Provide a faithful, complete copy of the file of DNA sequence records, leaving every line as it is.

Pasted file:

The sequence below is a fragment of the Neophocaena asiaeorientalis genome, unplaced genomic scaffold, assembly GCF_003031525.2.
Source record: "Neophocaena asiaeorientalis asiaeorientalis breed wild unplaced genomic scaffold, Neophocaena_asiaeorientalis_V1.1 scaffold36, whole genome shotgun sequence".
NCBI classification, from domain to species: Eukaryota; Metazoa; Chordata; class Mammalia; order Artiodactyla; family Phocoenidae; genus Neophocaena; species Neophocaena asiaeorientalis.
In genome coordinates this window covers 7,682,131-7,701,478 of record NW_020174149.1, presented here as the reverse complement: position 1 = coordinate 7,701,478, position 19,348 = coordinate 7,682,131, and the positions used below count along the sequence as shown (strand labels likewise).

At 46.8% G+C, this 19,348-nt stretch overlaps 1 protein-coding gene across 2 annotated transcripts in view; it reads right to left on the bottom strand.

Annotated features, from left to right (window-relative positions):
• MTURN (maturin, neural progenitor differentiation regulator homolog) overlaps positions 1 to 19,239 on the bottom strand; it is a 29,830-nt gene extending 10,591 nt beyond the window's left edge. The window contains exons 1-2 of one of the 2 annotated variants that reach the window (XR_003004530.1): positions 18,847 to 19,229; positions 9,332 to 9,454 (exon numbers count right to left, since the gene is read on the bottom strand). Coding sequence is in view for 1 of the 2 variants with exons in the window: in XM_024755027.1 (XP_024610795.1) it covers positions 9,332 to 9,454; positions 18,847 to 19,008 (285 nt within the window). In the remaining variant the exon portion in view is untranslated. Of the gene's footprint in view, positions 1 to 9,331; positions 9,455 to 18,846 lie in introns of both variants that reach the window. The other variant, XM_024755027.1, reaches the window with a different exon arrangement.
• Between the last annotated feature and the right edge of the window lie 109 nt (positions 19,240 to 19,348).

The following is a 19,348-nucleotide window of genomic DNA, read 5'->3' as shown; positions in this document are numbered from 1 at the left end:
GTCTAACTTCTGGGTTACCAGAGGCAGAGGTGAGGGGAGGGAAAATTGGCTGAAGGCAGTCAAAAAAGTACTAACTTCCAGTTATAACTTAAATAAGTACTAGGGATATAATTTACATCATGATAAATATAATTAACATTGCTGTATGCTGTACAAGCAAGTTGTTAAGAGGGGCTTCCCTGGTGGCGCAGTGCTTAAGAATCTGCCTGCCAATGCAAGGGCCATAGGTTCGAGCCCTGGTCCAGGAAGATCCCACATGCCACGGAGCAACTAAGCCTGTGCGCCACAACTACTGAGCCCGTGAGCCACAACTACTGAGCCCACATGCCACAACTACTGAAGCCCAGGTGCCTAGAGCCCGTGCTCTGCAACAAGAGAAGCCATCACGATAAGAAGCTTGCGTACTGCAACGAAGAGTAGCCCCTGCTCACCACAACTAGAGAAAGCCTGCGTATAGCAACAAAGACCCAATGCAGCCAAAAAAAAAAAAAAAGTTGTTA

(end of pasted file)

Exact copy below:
The sequence below is a fragment of the Neophocaena asiaeorientalis genome, unplaced genomic scaffold, assembly GCF_003031525.2.
Source record: "Neophocaena asiaeorientalis asiaeorientalis breed wild unplaced genomic scaffold, Neophocaena_asiaeorientalis_V1.1 scaffold36, whole genome shotgun sequence".
NCBI classification, from domain to species: Eukaryota; Metazoa; Chordata; class Mammalia; order Artiodactyla; family Phocoenidae; genus Neophocaena; species Neophocaena asiaeorientalis.
In genome coordinates this window covers 7,682,131-7,701,478 of record NW_020174149.1, presented here as the reverse complement: position 1 = coordinate 7,701,478, position 19,348 = coordinate 7,682,131, and the positions used below count along the sequence as shown (strand labels likewise).

At 46.8% G+C, this 19,348-nt stretch overlaps 1 protein-coding gene across 2 annotated transcripts in view; it reads right to left on the bottom strand.

Annotated features, from left to right (window-relative positions):
• MTURN (maturin, neural progenitor differentiation regulator homolog) overlaps positions 1 to 19,239 on the bottom strand; it is a 29,830-nt gene extending 10,591 nt beyond the window's left edge. The window contains exons 1-2 of one of the 2 annotated variants that reach the window (XR_003004530.1): positions 18,847 to 19,229; positions 9,332 to 9,454 (exon numbers count right to left, since the gene is read on the bottom strand). Coding sequence is in view for 1 of the 2 variants with exons in the window: in XM_024755027.1 (XP_024610795.1) it covers positions 9,332 to 9,454; positions 18,847 to 19,008 (285 nt within the window). In the remaining variant the exon portion in view is untranslated. Of the gene's footprint in view, positions 1 to 9,331; positions 9,455 to 18,846 lie in introns of both variants that reach the window. The other variant, XM_024755027.1, reaches the window with a different exon arrangement.
• Between the last annotated feature and the right edge of the window lie 109 nt (positions 19,240 to 19,348).

The following is a 19,348-nucleotide window of genomic DNA, read 5'->3' as shown; positions in this document are numbered from 1 at the left end:
GTCTAACTTCTGGGTTACCAGAGGCAGAGGTGAGGGGAGGGAAAATTGGCTGAAGGCAGTCAAAAAAGTACTAACTTCCAGTTATAACTTAAATAAGTACTAGGGATATAATTTACATCATGATAAATATAATTAACATTGCTGTATGCTGTACAAGCAAGTTGTTAAGAGGGGCTTCCCTGGTGGCGCAGTGCTTAAGAATCTGCCTGCCAATGCAAGGGCCATAGGTTCGAGCCCTGGTCCAGGAAGATCCCACATGCCACGGAGCAACTAAGCCTGTGCGCCACAACTACTGAGCCCGTGAGCCACAACTACTGAGCCCACATGCCACAACTACTGAAGCCCAGGTGCCTAGAGCCCGTGCTCTGCAACAAGAGAAGCCATCACGATAAGAAGCTTGCGTACTGCAACGAAGAGTAGCCCCTGCTCACCACAACTAGAGAAAGCCTGCGTATAGCAACAAAGACCCAATGCAGCCAAAAAAAAAAAAAAAGTTGTTA